Creating an empowering female childrens book character

Raya Rahman and Kashfia Kayes 

March 8, 2020

Inshra Sakhawat Russell is a multi-platform storyteller who uses film, photography, illustrations and thoughtful design to create extraordinary worlds.

inshra russell

Inshra S. Russell - Visual Storyteller

In 2017, she wrote and illustrated her first children’s picture book called Tiny Jumps In, featuring a little girl with a big sense of adventure. Tiny, the child protagonist in Inshra’s book, is a dreamer. She’s very curious about the lake next to her house and has been dying to explore it for a while. But there are obstacles she must overcome - practical ones like learning to swim, and psychological ones like the fear of doing something new for the first time. With vibrant hand-drawn illustrations, Inshra takes the reader and listener on an underwater-adventure with Tiny that children of all genders can relate to.

inshra reading tiny jumps in book to kids

Guba Publishing published Tiny Jumps In in 2017.

Today, on International Women’s Day 2020, we interviewed Inshra about what inspired her to create this empowering character.

Kasfia Kayes (KK): What gave you the idea to create Tiny Jumps In?

Inshra S. Russell (ISR): Tiny Jumps In is a story that came out all in one go, one night. It happened straight after I read David Lynch’s book ‘Catching The Big Fish.’ It’s a book about using transcendental meditation to dig deeper to find more creative ideas. In the book he uses fish as a metaphor for ideas. I started and finished the book all at once and in a big burst of inspiration, created most of the book over night. Of course it was just the starting point, and I went back to it many times and re-did a lot of pages later.

fish and lightbulb drawing

Tiny Jumps In was inspired by the book “Catching the Big Fish” by David Lynch where fish is a metaphor for creative ideas. Illustration by Inshra S. Russell.

KK: Who inspired the character?

ISR: Ever since I can remember, I’ve been drawing this little girl with dark hair, dark skin and big eyes. She would keep appearing in my pictures, though never consciously. Perhaps she is my spirit in child form. Eventually she made her way into the book as the main character. That’s when I realized I needed to give her a name…and Tiny was born.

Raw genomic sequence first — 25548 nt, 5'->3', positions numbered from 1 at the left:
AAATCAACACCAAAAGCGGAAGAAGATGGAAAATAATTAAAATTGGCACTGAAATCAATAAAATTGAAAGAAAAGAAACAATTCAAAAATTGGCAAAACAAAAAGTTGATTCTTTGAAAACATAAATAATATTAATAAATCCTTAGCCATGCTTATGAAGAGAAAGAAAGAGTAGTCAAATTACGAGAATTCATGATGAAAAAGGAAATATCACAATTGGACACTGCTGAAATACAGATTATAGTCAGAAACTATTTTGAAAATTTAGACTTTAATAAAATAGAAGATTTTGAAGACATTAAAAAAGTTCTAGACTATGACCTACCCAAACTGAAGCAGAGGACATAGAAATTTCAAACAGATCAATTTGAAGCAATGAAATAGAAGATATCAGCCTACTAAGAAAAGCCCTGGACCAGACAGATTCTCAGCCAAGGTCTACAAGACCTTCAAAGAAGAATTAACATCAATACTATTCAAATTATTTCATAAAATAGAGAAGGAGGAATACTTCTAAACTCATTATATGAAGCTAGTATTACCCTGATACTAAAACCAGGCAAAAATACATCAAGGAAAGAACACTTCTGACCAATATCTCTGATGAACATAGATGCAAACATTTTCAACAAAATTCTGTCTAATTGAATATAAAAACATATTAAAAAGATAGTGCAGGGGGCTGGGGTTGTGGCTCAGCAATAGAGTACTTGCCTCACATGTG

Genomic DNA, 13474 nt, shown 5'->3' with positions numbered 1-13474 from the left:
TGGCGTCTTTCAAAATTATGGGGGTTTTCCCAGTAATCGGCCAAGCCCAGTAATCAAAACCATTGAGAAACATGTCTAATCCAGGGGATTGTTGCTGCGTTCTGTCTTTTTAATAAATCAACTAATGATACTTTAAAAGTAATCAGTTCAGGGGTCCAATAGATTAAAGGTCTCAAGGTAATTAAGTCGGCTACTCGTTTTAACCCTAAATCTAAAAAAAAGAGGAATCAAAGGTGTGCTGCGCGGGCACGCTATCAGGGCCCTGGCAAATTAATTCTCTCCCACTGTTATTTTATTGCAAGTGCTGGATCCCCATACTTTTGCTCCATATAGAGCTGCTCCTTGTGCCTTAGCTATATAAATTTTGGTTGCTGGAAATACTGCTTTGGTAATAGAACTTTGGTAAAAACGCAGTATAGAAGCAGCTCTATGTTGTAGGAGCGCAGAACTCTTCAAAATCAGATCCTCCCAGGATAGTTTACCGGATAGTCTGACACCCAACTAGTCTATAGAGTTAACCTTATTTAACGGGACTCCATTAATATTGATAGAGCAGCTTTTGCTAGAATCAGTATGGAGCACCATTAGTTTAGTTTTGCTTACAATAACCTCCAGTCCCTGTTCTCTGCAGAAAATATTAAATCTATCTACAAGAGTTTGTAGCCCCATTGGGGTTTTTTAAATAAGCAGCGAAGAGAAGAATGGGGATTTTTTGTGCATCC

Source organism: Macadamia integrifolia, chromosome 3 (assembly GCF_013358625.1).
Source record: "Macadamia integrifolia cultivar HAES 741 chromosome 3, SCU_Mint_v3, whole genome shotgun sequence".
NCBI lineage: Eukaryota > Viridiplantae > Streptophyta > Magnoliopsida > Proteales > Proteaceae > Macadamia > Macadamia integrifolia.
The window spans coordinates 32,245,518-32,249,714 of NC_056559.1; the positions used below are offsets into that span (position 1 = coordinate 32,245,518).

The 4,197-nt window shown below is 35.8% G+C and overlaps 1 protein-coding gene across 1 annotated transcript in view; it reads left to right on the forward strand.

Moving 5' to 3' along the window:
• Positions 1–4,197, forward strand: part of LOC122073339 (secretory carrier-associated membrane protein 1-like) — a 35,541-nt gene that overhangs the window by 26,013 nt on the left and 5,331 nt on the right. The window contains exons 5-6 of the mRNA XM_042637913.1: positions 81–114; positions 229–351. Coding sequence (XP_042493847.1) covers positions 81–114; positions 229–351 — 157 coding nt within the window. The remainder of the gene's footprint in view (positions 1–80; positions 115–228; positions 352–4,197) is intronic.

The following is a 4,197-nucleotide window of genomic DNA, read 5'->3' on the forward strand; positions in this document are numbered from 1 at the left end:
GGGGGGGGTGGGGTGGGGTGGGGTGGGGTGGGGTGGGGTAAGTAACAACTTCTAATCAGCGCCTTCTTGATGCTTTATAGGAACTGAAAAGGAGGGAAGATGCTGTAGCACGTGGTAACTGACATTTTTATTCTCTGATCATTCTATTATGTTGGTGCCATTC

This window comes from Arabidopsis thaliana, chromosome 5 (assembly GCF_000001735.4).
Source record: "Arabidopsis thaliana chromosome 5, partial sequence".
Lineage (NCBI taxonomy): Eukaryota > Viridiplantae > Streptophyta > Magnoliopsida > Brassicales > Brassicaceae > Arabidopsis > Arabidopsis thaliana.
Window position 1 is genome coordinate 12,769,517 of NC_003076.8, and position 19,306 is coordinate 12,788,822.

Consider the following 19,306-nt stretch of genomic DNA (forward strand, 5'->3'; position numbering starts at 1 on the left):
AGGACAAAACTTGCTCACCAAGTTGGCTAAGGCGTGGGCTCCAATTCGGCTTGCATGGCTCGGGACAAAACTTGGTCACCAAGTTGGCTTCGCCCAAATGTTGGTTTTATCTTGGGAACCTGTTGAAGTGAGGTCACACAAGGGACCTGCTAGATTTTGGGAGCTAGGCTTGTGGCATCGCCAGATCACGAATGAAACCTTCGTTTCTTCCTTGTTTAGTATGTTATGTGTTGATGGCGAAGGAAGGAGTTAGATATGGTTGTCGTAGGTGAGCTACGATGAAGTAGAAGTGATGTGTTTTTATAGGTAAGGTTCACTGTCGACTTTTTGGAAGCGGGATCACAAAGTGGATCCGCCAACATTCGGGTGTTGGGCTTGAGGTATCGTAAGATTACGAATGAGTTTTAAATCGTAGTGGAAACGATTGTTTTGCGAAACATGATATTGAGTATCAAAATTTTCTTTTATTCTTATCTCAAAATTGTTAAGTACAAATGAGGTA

Inshra and Tiny illustration

Inshra and Tiny

KK: What does the concept really want to portray?

ISR: The intention behind Tiny Jumps In is to inspire action. If you’re curious, dig deeper and you’ll find amazing things you don’t expect. It also takes the observant reader through the 3 color stages: primary, secondary and tertiary colors through the beginning, middle and end of the story.

inshra in kids classroom

Inspired by color theory to make the book, Inshra encourages kids to experiment with colors at her readings.

KK: Tell us about the artwork inspiration.

ISR: When I was making the book, I just wanted to complete it so I didn’t spend a lot of time on researching styles. I was trying to do it in whatever style I was comfortable with. The artwork turned out to be a combination of pencil drawings, scans of textured paper and rough photoshop work. This was my first picture book and I experimented a lot with layers, both real layers (of tracing paper) and photoshop layers.

childrens artwork wall

Children’s artwork inspired by the imaginative characters in Tiny Jumps In.

KK: What kind of impact do you want to create on your young readers through this book?

ISR: I would love this book to inspire young readers to do anything that they dream of. Especially the curious ones who want to try new things.

Inshra reading tiny jumps in to kids

The book explores the rewards of preparation and perseverance when trying something new.

KK: I understand you work in partnership with Guba Publishing to create meaningful children’s content. What is Guba Publishing’s commitment to Generation Equality? 

ISR: The fact that so many boys love Tiny Jumps In, a story about a little girl going on an underwater adventure, is proof that it doesn’t matter what gender your character is, as long as your story is meaningful. Having said that, it’s also important for us that children’s content represents the world and people from across all walks of life. For us, kids are kids and it’s not about consciously pushing one gender over another, but rather contributing towards a future with universal values and equality in all respects. We create according to themes that are close to our heart: imagination, emotional intelligence, social responsibility, environment, culture and travel.